Hey Doc, some people actually listen to music at "volume". Not everyone plays "genteel" music at "mouse level". As such, air-born energy is transmitted into everything within the room.
As to Ndmaitre's question, i would loose the marble and build an all wood rack. Take a gander at some of the other "rack" based threads in the archive. I know that Ken aka Caterham 1700 just posted some info about recommended woods for shelving. I would take those suggestions into serious consideration.
Either way, listen to what your head and heart tell you, as only that will make you happy. You might have to change things along the way, but there is a LOT to be said for first hand experience and learning the "hard way". Sean
Yes Doc - and wire is wire - and all amplifiers sound the same - and CDs are perfect - Yes Doc, we know.
Doc: Some of this vibration is generated by the components themselves (even those which do not seem to have any moving parts). Another major source of vibration is the music itself. Allowing the gear (cables included) to sing along with the music is not the best way to go, IMO.
Hi Ndmaitre, I have tried almost every material made. I was going crazy. Anything under 60lbs, the Neuance (am i spelling this right) is, well, right. It doesn't add, subtract, or change the sound in some wierd way. Please do yourself a favor and give it a try. Ken will help with a rack in your price range. I wish he would make one for heavy amps. Are You listening Mr.Neuance? You don't know what your gear is really capable of doing until you try this board. Many are probably tired of me talking up the Neuance. All I am trying to do is pass on this GREAT products performance at more than a fair price. I don't know Ken or do I have anything to do with Neuance. Wish I did.
My vote is with Neuance too, and I entirely agree with Brulee, nor have I met Ken either. But it seems at least two of us are saying we have found the answer (except for under the heavy stuff), and that nothing else comes close. Do yourself a favour and contact member Caterham1700.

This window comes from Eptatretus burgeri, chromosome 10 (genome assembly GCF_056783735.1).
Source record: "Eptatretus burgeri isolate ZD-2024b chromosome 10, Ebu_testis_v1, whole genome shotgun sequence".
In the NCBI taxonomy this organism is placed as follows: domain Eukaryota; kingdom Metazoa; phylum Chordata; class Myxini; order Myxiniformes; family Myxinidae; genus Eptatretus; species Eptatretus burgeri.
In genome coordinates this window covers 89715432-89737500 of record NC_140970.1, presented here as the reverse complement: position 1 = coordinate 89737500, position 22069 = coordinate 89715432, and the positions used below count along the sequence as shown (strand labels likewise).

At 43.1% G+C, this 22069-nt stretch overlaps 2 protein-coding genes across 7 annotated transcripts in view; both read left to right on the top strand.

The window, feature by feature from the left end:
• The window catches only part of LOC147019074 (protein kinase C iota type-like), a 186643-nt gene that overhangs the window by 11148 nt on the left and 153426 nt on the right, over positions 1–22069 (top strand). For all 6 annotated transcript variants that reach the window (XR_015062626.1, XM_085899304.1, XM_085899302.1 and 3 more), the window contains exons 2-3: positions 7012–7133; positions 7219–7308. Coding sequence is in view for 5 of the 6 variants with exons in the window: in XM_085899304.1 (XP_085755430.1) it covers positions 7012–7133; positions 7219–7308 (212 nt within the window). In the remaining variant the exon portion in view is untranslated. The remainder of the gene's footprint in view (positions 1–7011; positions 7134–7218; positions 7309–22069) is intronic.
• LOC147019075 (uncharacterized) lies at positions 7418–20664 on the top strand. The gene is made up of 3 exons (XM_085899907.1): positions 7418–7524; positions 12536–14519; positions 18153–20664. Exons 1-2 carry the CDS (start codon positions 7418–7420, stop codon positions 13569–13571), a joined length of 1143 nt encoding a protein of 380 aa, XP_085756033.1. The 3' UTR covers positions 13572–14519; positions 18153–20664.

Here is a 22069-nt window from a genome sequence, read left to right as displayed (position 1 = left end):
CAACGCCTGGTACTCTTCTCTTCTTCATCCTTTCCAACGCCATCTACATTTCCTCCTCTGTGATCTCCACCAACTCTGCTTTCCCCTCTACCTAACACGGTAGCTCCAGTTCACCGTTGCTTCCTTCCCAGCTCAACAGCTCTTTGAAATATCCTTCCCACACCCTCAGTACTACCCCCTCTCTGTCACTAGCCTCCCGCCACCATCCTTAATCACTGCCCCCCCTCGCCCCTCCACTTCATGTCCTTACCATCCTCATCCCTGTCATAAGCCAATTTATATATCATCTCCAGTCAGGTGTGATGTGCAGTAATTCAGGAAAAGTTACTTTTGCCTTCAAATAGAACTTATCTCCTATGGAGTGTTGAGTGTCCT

I also struggled with isolation & coupling concepts for quite awhile until I read George Merrill's little turntable setup pamphlet, which explains this in beautiful simplicity.
Basically you want to have separate rigid shelves for each component, isolated over your equipment rack's shelves via Vibrapods, Sorbothane pucks etc. This provides a nice "quiet" sink to which vibrations coming from the component resting on that shelf can be coupled, via spiked footers (various cones etc.).
Thus the "sandwich":
Component on top - possibly mass loaded above if desired
Uh oh...another Neuance devotee lurking. Simple in some ways, but seemingly universally effective. Although I can't tell you with certainty that the Neuances under my massively built CDP (44 lb EMC-1 MKII) and pre (35 lb Aleph P) are having much of an effect, it was REALLY CLEAR that a Neuance dramatically improved the coherence of a lightweight previous CDP (Rotel), with significantly reduced listening fatigue. Isolation without jiggling...and attractive to boot. Ken's long product evolution seems to have paid off. Ernie
"Although I can't tell you with certainty that the Neuances under my massively built CDP (44 lb EMC-1 MKII) and pre (35 lb Aleph P) are having much of an effect..."
I have a REAL GOOD test for 'ya.
Just send 'em back and I'll shoot'ya a refund.
if I hear back from 'ya
in a few weeks